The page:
According to Verma, another worker-friendly step has been the amendment in the definition of the word 'employer' under the Minimum Wages Act.

"Earlier, outsourcing agencies were not included under the definition, but now they are.

"This means that even contractors will be regarded as employers and will have to pay minimum wages, bringing a huge relief for contractual workers," Verma added.

On the flipside, the amendment sought to give powers to the government to prohibit strikes in public utility services in the first instance, by increasing the period of prohibition from the existing six months, to one year, and subsequently to not more than two years.

It also scaled down the period a worker could fight his case against the industry.

Under the amended law, an industrial worker now gets only a year to make an application against his dismissal, discharge, etc, raising an "industrial dispute" to the labour court or tribunal, as against the earlier window of three years.

Further, in accidental cases, the government can also now be a pleader in case the victim has not moved the Labour Commission within 90 days, and mediate an out-of-court settlement with a maximum compensation of Rs 21,000, of which 25 per cent will go to the government.

Gujarat also implemented a compulsory certification-cum-consolidated annual return scheme for factories, by doing away with the need to submit a large number of annual returns as prescribed under various labour laws.

However, for checks and balances, regular audit of such industries was included under which units that complied with the labour standards were exempted from inspections.

The state also inserted a provision for compounding of offences under the Industrial Disputes Act, Minimum Wages Act, the Payment of Bonus Act, the Contract Labour Act, the Payment of Gratuity Act, the Motor Transport Workers Act, Equal Remuneration Act and the Beedi Cigar Workers Act.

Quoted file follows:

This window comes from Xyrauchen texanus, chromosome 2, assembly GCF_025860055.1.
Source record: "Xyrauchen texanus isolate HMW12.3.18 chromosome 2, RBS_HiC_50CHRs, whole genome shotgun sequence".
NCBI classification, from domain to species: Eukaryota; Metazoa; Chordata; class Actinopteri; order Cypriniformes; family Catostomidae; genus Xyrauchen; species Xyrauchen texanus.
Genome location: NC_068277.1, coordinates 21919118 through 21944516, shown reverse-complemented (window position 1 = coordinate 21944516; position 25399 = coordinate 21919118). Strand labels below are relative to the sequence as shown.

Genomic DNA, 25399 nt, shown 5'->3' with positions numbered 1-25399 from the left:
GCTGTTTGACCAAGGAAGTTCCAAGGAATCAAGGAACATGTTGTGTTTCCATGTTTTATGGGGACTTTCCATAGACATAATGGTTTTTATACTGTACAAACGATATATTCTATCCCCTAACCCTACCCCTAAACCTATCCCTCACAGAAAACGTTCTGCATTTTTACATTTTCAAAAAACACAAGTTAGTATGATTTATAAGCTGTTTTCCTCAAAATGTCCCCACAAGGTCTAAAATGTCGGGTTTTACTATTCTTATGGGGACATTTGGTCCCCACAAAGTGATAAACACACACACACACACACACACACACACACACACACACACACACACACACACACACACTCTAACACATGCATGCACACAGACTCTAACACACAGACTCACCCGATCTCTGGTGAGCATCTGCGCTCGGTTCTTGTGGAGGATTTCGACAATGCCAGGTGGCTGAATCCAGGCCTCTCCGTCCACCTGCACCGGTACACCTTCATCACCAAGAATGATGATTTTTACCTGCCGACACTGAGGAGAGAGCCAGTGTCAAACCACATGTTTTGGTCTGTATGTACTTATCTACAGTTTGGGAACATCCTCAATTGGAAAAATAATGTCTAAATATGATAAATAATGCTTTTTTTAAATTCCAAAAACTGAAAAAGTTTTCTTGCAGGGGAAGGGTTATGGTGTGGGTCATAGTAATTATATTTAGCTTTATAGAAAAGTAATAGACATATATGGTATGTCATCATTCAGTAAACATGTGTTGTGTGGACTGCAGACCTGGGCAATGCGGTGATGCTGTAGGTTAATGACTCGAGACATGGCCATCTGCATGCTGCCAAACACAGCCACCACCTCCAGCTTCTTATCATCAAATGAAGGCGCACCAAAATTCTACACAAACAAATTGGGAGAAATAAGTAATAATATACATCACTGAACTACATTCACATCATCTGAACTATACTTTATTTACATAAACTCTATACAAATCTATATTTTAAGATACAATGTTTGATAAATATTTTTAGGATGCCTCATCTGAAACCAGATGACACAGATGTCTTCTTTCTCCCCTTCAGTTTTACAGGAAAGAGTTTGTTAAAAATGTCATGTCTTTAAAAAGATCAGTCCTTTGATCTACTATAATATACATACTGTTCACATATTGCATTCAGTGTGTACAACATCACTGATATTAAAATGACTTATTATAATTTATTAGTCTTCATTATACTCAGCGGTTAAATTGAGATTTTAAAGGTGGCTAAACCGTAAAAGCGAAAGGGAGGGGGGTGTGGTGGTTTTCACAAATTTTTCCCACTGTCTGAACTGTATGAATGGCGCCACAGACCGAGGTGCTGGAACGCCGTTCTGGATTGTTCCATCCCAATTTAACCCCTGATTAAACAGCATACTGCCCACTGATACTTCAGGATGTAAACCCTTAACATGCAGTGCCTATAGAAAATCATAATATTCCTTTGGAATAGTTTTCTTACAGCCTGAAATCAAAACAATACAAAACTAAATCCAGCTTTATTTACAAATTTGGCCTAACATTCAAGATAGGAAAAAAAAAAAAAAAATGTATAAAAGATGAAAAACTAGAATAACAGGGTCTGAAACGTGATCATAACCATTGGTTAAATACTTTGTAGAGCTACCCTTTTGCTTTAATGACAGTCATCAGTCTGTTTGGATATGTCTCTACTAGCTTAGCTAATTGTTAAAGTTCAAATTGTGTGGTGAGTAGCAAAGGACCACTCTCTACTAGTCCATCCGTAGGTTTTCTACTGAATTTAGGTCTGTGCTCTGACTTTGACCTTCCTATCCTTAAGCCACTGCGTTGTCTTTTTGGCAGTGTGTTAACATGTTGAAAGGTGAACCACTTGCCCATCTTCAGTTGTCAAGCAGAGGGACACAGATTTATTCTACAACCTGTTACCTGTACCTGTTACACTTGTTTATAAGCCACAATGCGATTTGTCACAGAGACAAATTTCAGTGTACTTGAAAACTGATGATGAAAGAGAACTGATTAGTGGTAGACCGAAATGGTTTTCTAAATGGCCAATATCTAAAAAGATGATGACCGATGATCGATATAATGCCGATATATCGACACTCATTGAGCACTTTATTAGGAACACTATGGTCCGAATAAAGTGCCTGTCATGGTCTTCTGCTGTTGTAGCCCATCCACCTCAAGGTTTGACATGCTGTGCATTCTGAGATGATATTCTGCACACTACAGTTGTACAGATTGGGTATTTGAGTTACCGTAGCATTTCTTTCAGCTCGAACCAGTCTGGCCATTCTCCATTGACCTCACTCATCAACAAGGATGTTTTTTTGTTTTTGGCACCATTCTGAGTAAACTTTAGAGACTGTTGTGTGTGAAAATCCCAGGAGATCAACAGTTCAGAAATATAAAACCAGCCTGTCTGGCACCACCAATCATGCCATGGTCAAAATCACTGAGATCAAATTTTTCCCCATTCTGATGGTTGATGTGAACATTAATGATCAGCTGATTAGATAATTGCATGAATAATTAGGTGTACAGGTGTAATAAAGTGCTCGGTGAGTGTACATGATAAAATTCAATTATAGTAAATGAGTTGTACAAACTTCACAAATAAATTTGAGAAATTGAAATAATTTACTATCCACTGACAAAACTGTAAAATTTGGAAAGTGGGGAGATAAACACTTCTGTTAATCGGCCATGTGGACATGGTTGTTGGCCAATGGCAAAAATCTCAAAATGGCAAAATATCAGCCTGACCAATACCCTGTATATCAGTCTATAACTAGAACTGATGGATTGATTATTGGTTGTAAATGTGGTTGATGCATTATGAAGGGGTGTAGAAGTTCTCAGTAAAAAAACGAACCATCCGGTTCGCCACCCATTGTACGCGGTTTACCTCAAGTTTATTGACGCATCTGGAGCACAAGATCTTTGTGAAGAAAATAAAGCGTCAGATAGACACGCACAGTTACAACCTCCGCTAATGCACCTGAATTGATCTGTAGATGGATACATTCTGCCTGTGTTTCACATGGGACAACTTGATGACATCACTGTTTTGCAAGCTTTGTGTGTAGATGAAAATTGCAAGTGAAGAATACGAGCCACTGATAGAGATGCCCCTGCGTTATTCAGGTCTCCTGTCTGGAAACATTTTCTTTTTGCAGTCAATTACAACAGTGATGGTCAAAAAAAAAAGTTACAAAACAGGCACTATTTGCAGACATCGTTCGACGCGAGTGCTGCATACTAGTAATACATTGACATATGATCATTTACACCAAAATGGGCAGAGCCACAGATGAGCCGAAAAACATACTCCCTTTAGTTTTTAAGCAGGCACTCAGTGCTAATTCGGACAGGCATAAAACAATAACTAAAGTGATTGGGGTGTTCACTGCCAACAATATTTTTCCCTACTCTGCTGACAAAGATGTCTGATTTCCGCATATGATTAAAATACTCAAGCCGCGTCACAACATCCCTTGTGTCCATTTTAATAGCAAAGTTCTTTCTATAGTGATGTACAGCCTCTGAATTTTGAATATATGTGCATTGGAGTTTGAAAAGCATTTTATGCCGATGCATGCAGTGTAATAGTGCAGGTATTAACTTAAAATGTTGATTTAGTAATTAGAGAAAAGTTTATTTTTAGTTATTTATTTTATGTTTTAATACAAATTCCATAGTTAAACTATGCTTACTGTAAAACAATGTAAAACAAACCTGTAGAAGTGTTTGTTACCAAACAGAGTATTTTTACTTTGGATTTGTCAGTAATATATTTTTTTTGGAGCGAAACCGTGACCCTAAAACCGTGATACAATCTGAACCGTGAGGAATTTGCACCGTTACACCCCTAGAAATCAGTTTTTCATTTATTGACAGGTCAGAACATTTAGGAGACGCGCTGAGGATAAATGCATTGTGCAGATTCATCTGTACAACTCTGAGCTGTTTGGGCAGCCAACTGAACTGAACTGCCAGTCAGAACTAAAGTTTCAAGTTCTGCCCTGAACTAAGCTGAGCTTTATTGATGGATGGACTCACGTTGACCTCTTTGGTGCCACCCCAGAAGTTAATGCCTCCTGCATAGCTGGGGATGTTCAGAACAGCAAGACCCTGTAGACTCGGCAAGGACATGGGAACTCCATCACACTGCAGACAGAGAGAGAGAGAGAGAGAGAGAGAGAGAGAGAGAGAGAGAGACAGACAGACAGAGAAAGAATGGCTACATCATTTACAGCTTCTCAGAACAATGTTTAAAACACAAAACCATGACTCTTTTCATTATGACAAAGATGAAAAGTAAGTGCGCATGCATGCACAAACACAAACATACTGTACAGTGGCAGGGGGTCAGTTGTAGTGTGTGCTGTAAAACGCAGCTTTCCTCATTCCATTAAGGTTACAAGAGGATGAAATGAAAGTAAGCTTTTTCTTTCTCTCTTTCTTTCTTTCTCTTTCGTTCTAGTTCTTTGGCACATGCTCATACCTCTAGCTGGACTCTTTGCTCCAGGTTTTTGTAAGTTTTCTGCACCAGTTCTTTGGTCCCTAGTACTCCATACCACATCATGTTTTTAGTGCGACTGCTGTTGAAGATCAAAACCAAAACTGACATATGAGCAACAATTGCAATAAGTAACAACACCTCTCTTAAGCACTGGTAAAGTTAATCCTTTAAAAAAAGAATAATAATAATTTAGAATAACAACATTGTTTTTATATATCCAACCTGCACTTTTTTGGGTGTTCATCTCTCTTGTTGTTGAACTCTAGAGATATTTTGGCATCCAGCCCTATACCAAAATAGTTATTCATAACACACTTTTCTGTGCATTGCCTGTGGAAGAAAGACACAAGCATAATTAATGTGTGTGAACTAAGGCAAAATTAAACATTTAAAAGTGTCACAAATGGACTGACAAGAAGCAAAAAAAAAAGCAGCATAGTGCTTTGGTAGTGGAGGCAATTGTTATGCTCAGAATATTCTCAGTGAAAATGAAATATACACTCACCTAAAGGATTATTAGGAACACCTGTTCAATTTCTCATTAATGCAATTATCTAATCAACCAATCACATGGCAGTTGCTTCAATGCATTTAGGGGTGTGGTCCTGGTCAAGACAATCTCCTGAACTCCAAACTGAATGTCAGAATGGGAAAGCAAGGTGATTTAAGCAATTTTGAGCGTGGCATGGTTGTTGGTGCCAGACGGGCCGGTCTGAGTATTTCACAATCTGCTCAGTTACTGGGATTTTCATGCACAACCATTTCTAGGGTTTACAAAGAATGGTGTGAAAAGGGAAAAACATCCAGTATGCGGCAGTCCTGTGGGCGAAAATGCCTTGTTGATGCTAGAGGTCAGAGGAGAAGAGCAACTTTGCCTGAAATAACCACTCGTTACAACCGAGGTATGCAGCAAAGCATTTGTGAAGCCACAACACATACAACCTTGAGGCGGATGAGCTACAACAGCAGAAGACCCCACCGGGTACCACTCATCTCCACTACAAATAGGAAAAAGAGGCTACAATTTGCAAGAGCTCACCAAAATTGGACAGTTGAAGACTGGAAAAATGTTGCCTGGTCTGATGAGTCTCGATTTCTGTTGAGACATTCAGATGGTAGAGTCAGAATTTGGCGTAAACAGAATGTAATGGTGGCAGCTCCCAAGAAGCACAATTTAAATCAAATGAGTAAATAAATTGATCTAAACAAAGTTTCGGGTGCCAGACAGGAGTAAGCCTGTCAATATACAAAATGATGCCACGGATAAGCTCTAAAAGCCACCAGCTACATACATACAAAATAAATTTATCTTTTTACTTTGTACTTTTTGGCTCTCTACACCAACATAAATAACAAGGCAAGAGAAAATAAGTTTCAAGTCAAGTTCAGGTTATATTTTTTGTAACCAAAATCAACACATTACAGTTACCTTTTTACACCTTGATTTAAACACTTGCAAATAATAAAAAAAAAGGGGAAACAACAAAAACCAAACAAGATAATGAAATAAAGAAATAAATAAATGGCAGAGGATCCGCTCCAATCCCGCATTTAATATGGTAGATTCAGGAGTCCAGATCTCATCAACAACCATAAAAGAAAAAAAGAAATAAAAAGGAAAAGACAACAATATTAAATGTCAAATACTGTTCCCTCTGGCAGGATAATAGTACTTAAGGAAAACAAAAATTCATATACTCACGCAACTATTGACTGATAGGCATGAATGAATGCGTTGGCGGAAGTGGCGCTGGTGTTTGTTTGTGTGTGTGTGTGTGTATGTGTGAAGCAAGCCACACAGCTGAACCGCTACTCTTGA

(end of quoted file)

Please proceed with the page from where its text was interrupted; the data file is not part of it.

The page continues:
What this meant was that unlike before, where criminal cases were filed in courts for violation of labour laws and took years for disposal, the government enhanced the fine but allowed out-of-court settlements.

However, what was intended to help the ease backlog of court cases by the ruling BJP government by bringing in the 'out-of-court settlement', has been criticized by the Congress party.

According to Manish Doshi, spokesperson for Gujarat Congress, the amended laws have ended up as a licence to owners to get away by paying the fine.

Earlier, owners were afraid of violating labour laws as that would be treated as a criminal offence.

“This has led to lesser power for the workers and more power to the industrialists," he said.

An estimated 15 million industrial workers are employed in Gujarat.

Meanwhile, in terms of recent labour reforms, after the Centre, Gujarat also followed suit, with the state assembly this year approving reduction in number of registers to be maintained under various labour laws from 50 to 5.

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Vinay Umarji in Ahmedabad